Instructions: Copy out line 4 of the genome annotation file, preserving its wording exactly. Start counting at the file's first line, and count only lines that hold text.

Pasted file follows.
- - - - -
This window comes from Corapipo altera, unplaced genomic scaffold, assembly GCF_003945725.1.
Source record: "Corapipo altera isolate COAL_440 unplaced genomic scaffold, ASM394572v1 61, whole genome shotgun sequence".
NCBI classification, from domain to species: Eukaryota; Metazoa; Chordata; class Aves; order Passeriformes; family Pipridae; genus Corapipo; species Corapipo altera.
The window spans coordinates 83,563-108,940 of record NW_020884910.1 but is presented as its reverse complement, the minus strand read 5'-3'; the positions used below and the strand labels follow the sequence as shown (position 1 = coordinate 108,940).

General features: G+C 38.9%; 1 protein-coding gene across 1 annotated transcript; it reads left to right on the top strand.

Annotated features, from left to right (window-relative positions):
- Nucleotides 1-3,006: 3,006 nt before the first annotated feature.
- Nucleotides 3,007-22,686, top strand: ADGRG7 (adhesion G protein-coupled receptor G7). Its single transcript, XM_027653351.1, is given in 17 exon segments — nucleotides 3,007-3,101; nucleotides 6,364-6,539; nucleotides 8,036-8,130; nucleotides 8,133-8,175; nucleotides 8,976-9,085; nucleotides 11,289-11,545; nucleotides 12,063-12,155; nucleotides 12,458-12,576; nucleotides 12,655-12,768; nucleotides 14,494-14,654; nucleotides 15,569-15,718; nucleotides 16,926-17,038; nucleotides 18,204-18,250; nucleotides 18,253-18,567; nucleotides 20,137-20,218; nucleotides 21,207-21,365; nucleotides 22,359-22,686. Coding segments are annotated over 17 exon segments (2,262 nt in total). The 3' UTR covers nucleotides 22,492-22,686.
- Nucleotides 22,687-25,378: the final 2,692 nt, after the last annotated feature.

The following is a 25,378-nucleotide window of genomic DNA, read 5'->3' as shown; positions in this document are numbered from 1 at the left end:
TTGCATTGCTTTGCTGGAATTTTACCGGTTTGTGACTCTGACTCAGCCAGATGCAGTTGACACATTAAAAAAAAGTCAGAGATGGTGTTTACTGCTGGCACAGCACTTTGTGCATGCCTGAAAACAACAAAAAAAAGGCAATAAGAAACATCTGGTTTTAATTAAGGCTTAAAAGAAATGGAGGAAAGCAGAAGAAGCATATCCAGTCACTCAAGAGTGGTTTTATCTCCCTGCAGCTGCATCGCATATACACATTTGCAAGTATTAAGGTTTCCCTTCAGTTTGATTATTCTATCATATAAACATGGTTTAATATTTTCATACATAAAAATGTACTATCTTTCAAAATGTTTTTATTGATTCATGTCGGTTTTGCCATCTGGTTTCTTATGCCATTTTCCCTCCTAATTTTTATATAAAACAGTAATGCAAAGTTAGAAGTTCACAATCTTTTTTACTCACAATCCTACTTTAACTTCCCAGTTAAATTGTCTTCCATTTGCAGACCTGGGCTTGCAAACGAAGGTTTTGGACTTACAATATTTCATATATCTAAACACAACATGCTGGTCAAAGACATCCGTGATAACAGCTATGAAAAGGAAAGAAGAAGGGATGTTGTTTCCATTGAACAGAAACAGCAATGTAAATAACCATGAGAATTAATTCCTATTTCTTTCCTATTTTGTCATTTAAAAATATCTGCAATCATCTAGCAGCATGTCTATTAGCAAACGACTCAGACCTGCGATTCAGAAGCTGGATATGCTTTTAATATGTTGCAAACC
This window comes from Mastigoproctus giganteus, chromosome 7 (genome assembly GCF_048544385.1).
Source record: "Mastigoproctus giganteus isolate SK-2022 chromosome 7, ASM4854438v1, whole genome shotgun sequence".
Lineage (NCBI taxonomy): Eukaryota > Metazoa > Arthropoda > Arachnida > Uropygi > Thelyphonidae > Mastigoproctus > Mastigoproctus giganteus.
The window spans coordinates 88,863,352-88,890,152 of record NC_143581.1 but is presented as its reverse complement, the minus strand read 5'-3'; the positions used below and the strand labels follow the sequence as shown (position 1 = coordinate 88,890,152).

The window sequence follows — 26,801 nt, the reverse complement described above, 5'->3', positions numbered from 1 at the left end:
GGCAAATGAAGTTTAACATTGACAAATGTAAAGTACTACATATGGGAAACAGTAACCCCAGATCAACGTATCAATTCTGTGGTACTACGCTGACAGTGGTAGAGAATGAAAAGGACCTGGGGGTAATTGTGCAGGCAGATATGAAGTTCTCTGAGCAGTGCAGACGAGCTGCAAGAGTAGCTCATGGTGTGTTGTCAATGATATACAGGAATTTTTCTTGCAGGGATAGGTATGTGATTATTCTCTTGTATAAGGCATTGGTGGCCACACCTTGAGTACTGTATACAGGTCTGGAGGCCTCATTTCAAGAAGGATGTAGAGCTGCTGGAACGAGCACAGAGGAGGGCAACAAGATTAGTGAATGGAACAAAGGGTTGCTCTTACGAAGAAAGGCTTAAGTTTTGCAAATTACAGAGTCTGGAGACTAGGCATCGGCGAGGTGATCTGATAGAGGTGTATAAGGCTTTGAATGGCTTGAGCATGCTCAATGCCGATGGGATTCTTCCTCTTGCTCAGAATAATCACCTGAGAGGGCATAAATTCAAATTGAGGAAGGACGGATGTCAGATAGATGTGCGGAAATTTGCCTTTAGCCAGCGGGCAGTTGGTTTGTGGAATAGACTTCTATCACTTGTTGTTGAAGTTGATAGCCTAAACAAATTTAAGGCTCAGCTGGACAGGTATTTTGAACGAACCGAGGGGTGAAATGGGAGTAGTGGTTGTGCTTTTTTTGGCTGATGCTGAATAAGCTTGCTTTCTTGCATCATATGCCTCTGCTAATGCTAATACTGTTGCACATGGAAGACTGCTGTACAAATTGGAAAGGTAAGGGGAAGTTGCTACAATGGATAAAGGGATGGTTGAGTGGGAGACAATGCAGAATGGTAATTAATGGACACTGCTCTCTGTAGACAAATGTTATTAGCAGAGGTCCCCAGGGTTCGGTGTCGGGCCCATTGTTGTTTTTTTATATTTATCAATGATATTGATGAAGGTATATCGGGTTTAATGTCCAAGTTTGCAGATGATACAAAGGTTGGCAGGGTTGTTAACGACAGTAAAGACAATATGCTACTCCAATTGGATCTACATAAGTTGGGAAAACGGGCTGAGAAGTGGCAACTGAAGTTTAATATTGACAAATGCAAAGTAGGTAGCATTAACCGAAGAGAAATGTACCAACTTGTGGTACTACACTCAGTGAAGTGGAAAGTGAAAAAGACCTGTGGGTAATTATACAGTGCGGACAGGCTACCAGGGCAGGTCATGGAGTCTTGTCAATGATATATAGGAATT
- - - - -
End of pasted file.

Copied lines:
The window spans coordinates 83,563-108,940 of record NW_020884910.1 but is presented as its reverse complement, the minus strand read 5'-3'; the positions used below and the strand labels follow the sequence as shown (position 1 = coordinate 108,940).